- Courtesy of Tom Bodett
- Tom Bodett
The days of Homer may be long gone, but in recent years, oral storytelling has achieved astonishing cultural prominence. Led by National Public Radio's "The Moth Radio Hour," Americans seem to have rediscovered their voices — in more ways than one.
This weekend, a homegrown storytelling event will gather yarn-spinners of national renown, Burlington's Flynn Center for the Performing Arts stage. The show, Storytellers on a Mission, is a project of the Hatch, a Brattleboro-based storytelling collective founded in part by author, raconteur and NPR fixture Tom Bodett of Dummerston. The "mission" is to raise money for the recently established charitable foundation Vermont Parks Forever.
Telling tales at the event will be Bodett, who'll serve as host; astrobiologist Kevin Hand, a Manchester native; comedian and radio host Ophira Eisenberg; author and cultural commentator Roy Blount Jr.; and Peter Aguero and Adam Wade, both "Moth" regulars.
The Burlington event will be the Hatch's fourth. Each of the three previous shows was a sellout at Brattleboro's Latchis Theatre; together, says Bodett, they raised more than $100,000 for Brattleboro-area causes, including the Morningside homeless shelter and the partial restoration of the Latchis itself.
Bodett sits on the board of Vermont Parks Forever and says the choice of VPF as the show's charity recipient was a no-brainer. "We have 52 wonderful state parks, and they're self-supporting," he says in a phone interview. "They take in as much as they spend. They're really well-run organizations, but they're very limited in what they're able to do." VPF contributes funds toward state parks' upkeep and infrastructural improvements.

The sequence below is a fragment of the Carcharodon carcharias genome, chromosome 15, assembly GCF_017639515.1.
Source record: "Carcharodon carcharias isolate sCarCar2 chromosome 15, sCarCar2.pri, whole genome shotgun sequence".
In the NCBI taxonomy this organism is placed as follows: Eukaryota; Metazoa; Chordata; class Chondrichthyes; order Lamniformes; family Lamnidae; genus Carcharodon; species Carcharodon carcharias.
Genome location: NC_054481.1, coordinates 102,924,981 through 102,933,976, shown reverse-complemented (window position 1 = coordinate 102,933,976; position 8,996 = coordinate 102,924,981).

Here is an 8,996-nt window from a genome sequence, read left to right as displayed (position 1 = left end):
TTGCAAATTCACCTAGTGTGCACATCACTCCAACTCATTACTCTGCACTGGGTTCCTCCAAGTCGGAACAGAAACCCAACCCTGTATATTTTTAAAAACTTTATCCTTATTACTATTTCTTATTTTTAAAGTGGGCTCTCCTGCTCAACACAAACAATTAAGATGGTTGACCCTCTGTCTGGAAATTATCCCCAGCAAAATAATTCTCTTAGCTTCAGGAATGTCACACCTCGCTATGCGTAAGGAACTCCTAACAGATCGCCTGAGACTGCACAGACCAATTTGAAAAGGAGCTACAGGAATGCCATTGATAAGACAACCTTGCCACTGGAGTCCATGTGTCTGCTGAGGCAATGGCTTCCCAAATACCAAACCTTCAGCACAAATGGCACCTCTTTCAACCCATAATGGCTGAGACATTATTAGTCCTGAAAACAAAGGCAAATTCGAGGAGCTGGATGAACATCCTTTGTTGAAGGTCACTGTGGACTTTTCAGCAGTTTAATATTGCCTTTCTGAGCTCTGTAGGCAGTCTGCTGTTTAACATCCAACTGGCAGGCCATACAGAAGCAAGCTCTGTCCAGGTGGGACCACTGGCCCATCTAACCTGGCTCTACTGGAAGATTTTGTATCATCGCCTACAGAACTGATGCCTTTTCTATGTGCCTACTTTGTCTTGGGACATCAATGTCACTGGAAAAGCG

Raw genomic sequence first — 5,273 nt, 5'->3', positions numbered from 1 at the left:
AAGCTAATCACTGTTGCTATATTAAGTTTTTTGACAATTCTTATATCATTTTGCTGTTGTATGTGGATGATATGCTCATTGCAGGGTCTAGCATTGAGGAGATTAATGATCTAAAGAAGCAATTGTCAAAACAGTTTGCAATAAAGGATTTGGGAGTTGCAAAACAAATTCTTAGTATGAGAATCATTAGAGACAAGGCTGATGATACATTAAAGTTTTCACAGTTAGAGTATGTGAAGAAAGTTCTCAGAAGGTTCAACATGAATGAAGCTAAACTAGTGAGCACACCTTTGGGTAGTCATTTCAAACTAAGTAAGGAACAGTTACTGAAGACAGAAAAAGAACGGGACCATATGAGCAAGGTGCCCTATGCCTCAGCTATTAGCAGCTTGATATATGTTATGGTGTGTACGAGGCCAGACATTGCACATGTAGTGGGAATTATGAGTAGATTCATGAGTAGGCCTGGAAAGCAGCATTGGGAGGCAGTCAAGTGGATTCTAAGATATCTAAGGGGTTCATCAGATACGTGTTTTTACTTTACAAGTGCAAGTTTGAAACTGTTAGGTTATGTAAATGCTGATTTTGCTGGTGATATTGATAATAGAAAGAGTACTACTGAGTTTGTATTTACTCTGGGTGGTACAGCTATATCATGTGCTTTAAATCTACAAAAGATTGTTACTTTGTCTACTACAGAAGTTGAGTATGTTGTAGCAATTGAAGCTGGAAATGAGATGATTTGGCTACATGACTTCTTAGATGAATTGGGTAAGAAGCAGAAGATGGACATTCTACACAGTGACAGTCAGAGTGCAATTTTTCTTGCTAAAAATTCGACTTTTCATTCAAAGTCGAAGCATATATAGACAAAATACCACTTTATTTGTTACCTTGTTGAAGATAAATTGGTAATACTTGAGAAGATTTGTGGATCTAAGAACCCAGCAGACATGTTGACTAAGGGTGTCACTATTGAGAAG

Bodett is especially pleased with the talent the Hatch has attracted to the Flynn show. "I don't know if they've ever all appeared together on the same bill. 'The Moth' is more inclined to spread them around, but we don't have that kind of tact," he says wryly.
The upcoming show is the third Hatch event for Adam Wade, who grew up in New Hampshire and is now a fixture in New York City comedy and storytelling circles. By phone, he remarks that what he likes best about telling stories is the "connection" it gives him to others.
"The biggest compliment I can get in New York City," he says, "is when someone sees me on the subway and says, 'I was at this place four years ago, and you told a story about your grandmother.' With all the entertainment stimuli out there in 2014, for them to remember something that happened within a five-minute period in New York City four years ago — that's like gold."
Bodett similarly suggests that the recent rise in storytelling culture may have something to do with "the digitization of our lives." "We feel like we're more connected than ever with each other, but we're organic beasts, and we need to share," he says. "Our DNA just requires that we look each other in the eye and tell something about ourselves. That's how we learn.
"That's why I'm doing this [event]," Bodett adds. "It is so powerful for people; it really brings people's humanity out of them again in ways that maybe we don't get a chance to do anymore."
Whatever the reason, storytelling has caught on again, and in a big way; the Hatch has found a way to catch that wave and turn it to charitable ends. As Bodett says with a laugh, "It beats the hell out of another silent auction."